Winter Moisture Issues

‘Tis the season to stay inside and stay warm. Our homes are wonderful and in the depths of winter we really enjoy the protection they offer from the elements. Winter time is however the time our home works the hardest with the largest temperature (and sometimes humidity) difference between the indoor and outdoor environments. It is in this climate that otherwise unknown issues with the building envelope may come to light, most particularly with the attic and roof systems.

Basic physics tells us that hot air rises. In your home, in the winter, pressure builds up at the ceiling of the upper floor as the warm interior air rises. If there are any issues with the sealing of the air and vapour barrier between the interior space and the attic this warm moist air can escape.  When it cools as it enters the attic any moisture within it will condense, which can be the beginning of significant issues.

Despite best efforts during construction or renovations it is known that there is still a possibility of some moisture getting into the attic due to discontinuities in the air and vapour barrier (most often poly sheet). Ventilation is provided to dissipate any moisture due to these small discontinuities before it results in damage. When designed, installed, and sealed properly, the attic ventilation system serves to prevent moisture build-up in your attic due to condensation and you can live for many years with no issues.

Issues come however when installers have done a very poor job in installing and sealing the poly air and vapour barrier around penetrations, particularly recessed lighting, speakers, and bath fans. This is compounded when adequate attic ventilation is not provided.

In climates such as Calgary, a poorly sealed and ventilated attic typically only presents issues during winter warm spells. This is because moisture within the air will condense and freeze on the underside of the roof sheathing at the top of the attic. During long cold spells this condensation can build up into a significant layer of ice. As soon as the weather warms up during a chinook and sometimes during cold weather,when the the sun warms up the surface of the roof, this layer of ice will melt and the water will drip down through the insulation and run through seams and discontinuities in the poly air and vapour barrier. The result is often moisture staining on your upper ceiling. Sometimes this moisture may also run down wall cavities.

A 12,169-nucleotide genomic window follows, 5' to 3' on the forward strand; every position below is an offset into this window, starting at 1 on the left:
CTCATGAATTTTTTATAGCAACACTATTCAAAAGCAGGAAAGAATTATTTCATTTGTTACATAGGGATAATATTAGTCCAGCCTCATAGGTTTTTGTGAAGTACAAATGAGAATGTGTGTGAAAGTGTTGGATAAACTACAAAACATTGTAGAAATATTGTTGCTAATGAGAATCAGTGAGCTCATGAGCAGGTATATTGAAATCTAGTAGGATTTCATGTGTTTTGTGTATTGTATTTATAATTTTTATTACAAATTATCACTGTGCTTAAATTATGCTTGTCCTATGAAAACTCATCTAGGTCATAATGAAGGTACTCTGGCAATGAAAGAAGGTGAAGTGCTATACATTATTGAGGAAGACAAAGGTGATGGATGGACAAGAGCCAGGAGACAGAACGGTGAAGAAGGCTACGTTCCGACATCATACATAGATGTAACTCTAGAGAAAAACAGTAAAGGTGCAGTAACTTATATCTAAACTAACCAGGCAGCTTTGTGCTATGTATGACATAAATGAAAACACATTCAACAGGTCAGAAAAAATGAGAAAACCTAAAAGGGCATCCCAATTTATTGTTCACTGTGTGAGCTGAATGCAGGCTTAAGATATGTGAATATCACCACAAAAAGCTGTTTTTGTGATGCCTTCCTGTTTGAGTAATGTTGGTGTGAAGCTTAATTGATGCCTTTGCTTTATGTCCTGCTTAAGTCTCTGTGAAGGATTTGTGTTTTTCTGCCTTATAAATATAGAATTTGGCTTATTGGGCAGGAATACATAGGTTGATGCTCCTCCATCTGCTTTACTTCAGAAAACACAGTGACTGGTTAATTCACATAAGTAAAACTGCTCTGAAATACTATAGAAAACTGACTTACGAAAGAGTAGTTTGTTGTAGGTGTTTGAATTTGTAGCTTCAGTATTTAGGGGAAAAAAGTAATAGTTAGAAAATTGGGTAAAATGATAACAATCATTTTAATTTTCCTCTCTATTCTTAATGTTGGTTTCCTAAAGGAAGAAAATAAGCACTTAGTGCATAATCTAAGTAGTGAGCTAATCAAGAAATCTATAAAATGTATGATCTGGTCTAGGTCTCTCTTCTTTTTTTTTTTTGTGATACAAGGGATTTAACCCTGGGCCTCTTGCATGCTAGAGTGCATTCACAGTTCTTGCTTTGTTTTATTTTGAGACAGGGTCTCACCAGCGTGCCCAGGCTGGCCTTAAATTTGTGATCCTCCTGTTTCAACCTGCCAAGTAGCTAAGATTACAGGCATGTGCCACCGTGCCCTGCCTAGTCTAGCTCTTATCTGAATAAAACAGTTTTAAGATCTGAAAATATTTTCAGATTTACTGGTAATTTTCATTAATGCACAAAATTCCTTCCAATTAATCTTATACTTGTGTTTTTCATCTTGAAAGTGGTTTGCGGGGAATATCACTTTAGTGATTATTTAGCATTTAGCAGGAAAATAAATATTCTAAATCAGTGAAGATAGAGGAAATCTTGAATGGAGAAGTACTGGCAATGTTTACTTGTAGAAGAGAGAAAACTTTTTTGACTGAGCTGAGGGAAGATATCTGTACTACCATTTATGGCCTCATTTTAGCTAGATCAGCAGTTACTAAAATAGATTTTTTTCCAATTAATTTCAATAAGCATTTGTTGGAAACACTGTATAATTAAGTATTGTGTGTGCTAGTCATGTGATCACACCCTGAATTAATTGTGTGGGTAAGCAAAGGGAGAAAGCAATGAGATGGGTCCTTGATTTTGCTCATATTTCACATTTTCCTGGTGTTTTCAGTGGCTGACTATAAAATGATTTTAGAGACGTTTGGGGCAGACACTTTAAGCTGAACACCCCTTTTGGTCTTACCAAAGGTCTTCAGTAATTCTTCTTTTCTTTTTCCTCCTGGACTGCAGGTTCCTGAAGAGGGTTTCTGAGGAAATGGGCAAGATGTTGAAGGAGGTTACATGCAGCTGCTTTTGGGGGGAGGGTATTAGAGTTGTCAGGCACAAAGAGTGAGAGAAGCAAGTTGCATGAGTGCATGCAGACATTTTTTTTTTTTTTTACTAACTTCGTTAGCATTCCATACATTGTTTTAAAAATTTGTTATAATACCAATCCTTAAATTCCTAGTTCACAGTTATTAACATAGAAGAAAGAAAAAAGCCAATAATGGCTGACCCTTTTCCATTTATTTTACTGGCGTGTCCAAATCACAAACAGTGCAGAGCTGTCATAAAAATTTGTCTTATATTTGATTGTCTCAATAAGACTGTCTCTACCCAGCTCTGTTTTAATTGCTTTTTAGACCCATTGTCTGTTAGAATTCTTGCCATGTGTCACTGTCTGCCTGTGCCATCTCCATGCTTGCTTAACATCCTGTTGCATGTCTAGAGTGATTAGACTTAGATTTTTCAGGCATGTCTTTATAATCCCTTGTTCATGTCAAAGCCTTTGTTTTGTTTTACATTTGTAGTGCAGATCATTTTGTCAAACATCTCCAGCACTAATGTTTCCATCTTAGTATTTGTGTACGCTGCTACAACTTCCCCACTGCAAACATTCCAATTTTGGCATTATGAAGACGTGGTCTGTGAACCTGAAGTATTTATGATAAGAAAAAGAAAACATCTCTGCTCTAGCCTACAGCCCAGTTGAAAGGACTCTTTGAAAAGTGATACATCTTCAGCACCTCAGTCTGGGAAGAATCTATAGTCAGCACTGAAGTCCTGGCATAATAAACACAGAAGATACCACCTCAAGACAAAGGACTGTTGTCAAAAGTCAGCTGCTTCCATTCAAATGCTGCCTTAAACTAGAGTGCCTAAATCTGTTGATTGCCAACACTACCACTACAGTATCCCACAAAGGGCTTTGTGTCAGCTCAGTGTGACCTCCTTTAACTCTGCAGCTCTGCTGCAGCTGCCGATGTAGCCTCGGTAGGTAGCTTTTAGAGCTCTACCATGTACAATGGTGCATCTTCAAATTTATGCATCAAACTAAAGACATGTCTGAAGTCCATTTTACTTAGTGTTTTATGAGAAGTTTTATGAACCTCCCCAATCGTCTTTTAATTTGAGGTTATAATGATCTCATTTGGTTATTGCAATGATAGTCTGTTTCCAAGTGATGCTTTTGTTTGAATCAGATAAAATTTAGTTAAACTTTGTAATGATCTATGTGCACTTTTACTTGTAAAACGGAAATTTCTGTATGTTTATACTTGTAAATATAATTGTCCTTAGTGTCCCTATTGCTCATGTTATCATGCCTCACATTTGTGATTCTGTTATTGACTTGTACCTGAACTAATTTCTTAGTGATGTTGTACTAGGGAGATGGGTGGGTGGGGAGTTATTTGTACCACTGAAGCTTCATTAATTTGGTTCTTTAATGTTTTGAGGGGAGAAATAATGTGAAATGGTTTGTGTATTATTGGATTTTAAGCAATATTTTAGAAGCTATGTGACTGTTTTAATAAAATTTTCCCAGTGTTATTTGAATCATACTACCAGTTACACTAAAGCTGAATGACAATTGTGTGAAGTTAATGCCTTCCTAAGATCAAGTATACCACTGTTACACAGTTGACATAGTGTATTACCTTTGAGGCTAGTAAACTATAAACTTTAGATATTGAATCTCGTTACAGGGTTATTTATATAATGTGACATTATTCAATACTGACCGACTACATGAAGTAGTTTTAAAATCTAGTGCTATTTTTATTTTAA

So how do you know if you are experiencing attic condensation issues?

The key is when you only notice moisture issues during warm and/or sunny spells in the winter.

How can you tell if your home is more likely to have issues like this before they occur?

A blower door test combined with an infrared thermography camera can pinpoint any discontinuities in the air and vapour barrier. The key to having a test like this successful is to have it completed when there is a moderate difference in temperature between your attic and lining space, either during the winter in any home or during a sunny summer day in an air conditioned home.

Areas most likely to have sealing issues as mentioned above are recessed lighting, speakers, and bath fans.

The other issue is when poor ventilation is provided to dissipate any attic moisture. Venting needs to be split evenly between the base and top of the attic space. Inadequate or unevenly distributed ventilation is most common on homes with cathedral ceilings, very complex roof systems with lots of ridges and valleys, and low slope or flat roofs.

If you think your home may be subject to winter condensation issues or you just want to make sure you won’t have to worry about it reach out to us. We would love to help you locate and resolve any current or potential sealing or ventilation issues so you can enjoy your winters without having to worry about attic condensation.

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